Police Call For Backup to Tackle Flat Tyre
We trust the police to keep us safe and hardly raise an eyebrow when they put their lives on the line, but when a flat tyre threatens it seems the long arm of the law must remain at arm’s length. After finding the left side front tyre flaccid while parked on a stretch of double yellow line road in Surbiton, two police officers were obliged to ignore the weighty metal jack and firm spare wheel lying a tantalising few feet away in the patrol vehicle’s boot and instead wait two hours until a breakdown van arrived.
The sight of a pair of highly trained police officers lingering helplessly near their slightly disabled vehicle may be enough to bring tears of laughter to even the most law abiding citizen’s eyes, but culpability in this crime against tyre changing does not lie with the men and women that make up the Thin Blue Line; rather, the terms and conditions of a ten-year contract signed between the Metropolitan Police and VT Critical Services in April 2006 forbids police officers from changing tyres on any of the 3,600 vehicles in the force’s fleet, regardless of the circumstance.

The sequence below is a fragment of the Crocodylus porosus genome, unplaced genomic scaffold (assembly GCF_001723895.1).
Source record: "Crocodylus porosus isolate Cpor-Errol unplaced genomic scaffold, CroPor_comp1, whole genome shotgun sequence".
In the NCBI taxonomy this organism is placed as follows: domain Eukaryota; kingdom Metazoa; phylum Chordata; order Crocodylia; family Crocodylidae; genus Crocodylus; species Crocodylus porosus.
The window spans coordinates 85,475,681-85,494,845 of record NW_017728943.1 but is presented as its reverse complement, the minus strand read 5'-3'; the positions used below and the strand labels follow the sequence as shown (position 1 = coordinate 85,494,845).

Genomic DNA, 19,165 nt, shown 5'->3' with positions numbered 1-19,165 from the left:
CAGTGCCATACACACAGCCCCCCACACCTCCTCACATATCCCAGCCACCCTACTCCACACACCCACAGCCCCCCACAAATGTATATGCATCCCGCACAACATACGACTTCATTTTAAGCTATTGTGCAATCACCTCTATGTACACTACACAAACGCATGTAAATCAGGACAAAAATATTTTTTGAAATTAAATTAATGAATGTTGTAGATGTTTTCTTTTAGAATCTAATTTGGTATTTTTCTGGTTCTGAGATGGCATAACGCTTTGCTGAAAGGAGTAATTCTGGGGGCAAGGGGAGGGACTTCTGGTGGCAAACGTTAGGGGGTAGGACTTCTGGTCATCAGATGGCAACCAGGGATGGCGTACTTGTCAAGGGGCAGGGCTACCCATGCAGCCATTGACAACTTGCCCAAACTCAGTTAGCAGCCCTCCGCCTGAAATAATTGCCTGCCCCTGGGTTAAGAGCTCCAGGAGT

Peter Smyth, chairman of the Metropolitan Police Federation, described this particular restriction as “ridiculous” and defended the two officers’ inaction by stating they have been told they must not change their own tyres. “To me it isn’t logical,” Smyth related. “If there’s a spare tyre in the vehicle and there’s a jack, you don’t need to be a mechanic to change the tyre.”
In response to accusations of excessive red tape and wasted police time, a Metropolitan Police spokesman stated: “Police vehicles are maintained to very high standards as they are subject to continual and demanding use 24/7. For these reasons tyres are changed by specialist contractors.”